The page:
SPCA petition calls for an end to no-pets clauses in Quebec rental leases

Click to play video: 'Montreal SPCA petition calls for an end to no-pets clauses in Quebec rental leases'
Montreal SPCA petition calls for an end to no-pets clauses in Quebec rental leases
The Montreal SPCA hopes to make the issue of household pets part of the conversation in the upcoming provincial election. As Global's Brayden's Jagger Haines reports, the SPCA has launched an online petition calling on Quebec to abolish the increasingly popular no-pet clauses in residential leases – Apr 5, 2022

The Montreal SPCA has launched a petition calling on the provincial government to abolish no-pet clauses in residential leases.

The online petition has been posted on the Quebec national assembly’s page and has received 2,764 signatures since Tuesday.

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The SPCA says the scarcity of animal-friendly housing is a concern in the city as moving season approaches.

The animal advocacy group says with 52 per cent of Quebec households having a companion animal, finding an affordable animal-friendly home is proving to be extremely difficult.

“Every year, countless of Québec residents are forced to make the gut-wrenching decision to part with their beloved animal, whom they consider a member of their family, in order to secure affordable rental housing,” the SPCA said in a press release.

The no-pet clauses disproportionately affect low-income families, who have more limited housing opportunities, according to the SPCA.

The current state of the Québec rental market is exacerbating this already difficult situation for many families.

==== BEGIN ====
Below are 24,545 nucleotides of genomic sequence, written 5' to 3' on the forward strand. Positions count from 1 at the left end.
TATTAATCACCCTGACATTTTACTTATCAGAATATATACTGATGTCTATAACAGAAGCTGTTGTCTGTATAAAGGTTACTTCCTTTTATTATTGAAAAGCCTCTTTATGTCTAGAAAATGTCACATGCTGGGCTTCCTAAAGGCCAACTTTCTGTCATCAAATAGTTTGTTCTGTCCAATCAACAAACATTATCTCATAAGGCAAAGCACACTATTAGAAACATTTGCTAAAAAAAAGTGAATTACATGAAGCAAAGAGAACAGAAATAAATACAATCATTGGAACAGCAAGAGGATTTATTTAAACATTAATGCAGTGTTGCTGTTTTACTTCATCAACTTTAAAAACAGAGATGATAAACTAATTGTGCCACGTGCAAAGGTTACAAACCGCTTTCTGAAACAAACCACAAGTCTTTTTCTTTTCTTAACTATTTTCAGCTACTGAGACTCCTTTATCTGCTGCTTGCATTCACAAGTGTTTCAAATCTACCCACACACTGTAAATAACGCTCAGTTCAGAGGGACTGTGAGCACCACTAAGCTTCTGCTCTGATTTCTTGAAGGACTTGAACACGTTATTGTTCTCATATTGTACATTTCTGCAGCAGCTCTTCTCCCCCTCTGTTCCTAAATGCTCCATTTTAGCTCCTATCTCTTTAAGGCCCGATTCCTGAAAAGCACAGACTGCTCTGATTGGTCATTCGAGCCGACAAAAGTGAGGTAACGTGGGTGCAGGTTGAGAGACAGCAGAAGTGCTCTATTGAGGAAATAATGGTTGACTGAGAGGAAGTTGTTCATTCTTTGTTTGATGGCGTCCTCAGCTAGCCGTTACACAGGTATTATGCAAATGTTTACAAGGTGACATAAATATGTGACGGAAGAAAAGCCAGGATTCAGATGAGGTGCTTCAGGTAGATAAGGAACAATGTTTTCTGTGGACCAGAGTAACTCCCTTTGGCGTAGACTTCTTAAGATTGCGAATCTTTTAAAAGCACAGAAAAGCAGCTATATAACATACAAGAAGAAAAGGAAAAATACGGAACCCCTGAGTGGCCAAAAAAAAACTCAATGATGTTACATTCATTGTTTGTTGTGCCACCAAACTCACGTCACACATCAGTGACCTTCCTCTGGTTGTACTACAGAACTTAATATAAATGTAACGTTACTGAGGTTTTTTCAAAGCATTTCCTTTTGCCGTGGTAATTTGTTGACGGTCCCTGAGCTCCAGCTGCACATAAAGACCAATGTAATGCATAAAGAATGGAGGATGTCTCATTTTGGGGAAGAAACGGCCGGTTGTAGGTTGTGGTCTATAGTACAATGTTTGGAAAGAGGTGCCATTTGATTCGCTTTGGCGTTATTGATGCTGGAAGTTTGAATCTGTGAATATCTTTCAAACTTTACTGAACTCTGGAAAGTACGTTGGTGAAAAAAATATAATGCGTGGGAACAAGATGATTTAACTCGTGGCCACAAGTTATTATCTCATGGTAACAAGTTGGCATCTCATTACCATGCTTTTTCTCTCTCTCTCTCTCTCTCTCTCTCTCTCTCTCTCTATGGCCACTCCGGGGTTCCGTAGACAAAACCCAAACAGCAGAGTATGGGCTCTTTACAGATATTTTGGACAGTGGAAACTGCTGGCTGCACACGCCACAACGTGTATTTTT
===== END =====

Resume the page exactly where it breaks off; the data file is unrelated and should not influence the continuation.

“Very responsible pet owners who love their animals care for them really well are nevertheless forced to surrender them to a shelter simply because they cant find affordable pet friendly housing.”  SPCA director of animal advocacy Sophie Gaillard said.

The online petition has already received support from the opposition leader, MNA Manon Massé from Québec solidaire.

“Every year, in addition to the difficulty of finding reasonably priced housing, it is very difficult for tenants to find housing where animals are accepted. This often results in situations where people are forced to abandon their animals against their will,” Massé said.

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“The pet is never the problem, it’s the owner,” said Martin Messier, president of the Quebec Landlords Association.

They say the no-pet clause in leases is a stipulation meant to help owners and protect their property.

“Damages caused to the unit, caused by a pet left alone could be huge,” Messier said. “We’re talking about the possibility of having to replace the floor and the beams underneath the floor if the pet is left to do its business without supervision.”

Landlords need to consider that pets may cause damage to the apartments but also, Messier says, they are not ideal in a shared living space such as an apartment.

“Complaints for noises, dog barking, dogs being left alone are common. More and more pets are being left alone with the pandemic coming to an end and people returning to the office,” Messier said.

Landlords should be allowed to ask new pet-holding tenants for a security deposit but efforts to have this put into law have been unsuccessful, Messier said.

“Requiring tenants to put up an additional sum is not going to help them access housing and it is not going to facilitate social justice. That not a solution for us,” Gaillard said.

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According to a Leger survey conducted in November 2021, approximately 200,000 animals were added to the population of approximately 3.25 million companion animals in the province of Quebec.

Yet, only 4.2 per cent of landlords allow dogs, despite the fact that 25 per cent of Québec households include a dog as one of their members.

“This is a huge mismatch in terms of the number of people looking for housing and the number of landlords who are allowing animals in their rental units,” Gaillard said.

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